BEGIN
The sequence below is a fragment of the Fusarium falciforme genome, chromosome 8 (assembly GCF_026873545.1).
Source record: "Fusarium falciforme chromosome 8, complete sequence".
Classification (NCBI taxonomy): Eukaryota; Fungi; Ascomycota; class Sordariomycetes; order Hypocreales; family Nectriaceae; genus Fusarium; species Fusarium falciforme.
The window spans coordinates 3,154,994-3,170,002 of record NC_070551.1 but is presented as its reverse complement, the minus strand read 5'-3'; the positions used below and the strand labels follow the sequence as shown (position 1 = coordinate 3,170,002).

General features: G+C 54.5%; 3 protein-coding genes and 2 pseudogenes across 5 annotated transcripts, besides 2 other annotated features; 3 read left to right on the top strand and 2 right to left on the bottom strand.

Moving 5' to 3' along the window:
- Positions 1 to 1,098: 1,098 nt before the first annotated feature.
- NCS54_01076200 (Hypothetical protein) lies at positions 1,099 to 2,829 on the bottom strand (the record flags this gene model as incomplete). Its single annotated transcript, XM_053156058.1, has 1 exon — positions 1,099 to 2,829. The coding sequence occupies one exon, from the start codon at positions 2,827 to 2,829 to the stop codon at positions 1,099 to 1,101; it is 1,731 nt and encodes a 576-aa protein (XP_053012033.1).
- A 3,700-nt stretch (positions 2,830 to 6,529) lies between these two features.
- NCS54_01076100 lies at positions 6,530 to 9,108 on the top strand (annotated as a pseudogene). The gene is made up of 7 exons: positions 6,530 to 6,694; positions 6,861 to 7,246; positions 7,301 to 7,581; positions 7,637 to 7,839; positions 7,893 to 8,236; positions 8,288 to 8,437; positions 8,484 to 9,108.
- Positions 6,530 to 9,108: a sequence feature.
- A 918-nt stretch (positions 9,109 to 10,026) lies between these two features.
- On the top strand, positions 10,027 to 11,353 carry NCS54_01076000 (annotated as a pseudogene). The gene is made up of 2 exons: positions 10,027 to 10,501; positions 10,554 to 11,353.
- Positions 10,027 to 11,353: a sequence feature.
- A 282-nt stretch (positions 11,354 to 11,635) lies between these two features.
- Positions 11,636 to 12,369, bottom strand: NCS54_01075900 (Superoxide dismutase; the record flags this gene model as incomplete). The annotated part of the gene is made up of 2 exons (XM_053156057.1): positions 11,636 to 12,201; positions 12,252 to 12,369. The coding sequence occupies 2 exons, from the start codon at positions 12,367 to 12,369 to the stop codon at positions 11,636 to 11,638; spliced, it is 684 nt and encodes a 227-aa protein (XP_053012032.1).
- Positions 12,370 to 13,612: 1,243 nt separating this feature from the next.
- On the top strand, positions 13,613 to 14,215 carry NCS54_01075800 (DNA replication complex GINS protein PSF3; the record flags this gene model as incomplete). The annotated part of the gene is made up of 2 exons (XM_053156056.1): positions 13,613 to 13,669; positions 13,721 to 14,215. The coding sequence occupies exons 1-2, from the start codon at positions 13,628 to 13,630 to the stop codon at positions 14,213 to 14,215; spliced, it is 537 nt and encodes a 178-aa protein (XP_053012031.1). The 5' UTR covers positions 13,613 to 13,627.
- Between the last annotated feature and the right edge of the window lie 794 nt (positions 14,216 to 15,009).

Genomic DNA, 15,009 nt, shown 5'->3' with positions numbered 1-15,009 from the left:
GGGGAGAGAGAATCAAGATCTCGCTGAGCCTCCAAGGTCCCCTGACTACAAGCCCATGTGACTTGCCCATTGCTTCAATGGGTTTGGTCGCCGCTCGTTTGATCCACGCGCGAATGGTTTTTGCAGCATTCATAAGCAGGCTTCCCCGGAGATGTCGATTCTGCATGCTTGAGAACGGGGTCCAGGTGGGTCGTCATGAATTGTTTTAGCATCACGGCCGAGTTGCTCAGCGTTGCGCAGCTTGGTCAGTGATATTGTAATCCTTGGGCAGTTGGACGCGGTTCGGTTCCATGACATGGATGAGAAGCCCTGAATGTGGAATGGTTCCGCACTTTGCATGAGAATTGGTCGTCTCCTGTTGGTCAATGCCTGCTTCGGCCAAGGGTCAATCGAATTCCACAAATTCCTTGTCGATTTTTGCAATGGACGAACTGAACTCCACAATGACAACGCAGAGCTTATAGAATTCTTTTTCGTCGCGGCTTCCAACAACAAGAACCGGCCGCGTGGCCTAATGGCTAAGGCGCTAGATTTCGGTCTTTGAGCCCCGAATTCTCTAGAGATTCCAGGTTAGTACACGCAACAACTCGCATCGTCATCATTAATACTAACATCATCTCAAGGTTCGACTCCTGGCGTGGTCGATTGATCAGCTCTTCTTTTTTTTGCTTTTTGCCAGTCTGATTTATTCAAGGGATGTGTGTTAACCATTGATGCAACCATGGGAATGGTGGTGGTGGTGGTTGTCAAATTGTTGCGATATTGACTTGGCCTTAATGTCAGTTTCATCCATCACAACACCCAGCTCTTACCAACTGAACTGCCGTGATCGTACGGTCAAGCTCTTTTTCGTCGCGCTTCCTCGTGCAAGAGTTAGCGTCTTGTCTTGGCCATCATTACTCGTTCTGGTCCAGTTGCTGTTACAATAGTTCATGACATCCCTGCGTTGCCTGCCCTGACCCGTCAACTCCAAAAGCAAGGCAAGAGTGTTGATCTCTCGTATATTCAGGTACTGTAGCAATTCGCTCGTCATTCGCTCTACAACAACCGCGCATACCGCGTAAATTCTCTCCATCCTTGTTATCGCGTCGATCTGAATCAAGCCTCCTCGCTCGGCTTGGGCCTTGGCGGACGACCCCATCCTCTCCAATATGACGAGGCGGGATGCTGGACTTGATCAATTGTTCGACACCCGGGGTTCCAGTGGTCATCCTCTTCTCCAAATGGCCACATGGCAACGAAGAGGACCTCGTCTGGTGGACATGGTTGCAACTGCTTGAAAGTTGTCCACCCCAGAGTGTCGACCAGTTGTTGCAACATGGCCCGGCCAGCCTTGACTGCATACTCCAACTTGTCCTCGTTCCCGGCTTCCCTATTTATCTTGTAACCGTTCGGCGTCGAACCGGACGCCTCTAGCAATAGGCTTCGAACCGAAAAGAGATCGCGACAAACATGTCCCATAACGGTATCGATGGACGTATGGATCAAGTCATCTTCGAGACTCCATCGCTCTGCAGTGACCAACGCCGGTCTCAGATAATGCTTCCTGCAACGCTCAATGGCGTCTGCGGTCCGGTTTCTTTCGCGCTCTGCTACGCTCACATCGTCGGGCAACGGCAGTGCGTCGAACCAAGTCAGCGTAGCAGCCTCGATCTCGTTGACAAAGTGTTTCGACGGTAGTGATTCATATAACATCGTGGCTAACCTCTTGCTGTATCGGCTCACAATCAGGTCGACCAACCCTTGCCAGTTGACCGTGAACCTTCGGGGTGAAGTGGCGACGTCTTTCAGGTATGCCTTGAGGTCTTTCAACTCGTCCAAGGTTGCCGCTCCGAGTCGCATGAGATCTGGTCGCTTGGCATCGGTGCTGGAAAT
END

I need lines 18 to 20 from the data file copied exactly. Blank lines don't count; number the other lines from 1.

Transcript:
- On the top strand, positions 13,613 to 14,215 carry NCS54_01075800 (DNA replication complex GINS protein PSF3; the record flags this gene model as incomplete). The annotated part of the gene is made up of 2 exons (XM_053156056.1): positions 13,613 to 13,669; positions 13,721 to 14,215. The coding sequence occupies exons 1-2, from the start codon at positions 13,628 to 13,630 to the stop codon at positions 14,213 to 14,215; spliced, it is 537 nt and encodes a 178-aa protein (XP_053012031.1). The 5' UTR covers positions 13,613 to 13,627.
- Between the last annotated feature and the right edge of the window lie 794 nt (positions 14,216 to 15,009).

Genomic DNA, 15,009 nt, shown 5'->3' with positions numbered 1-15,009 from the left: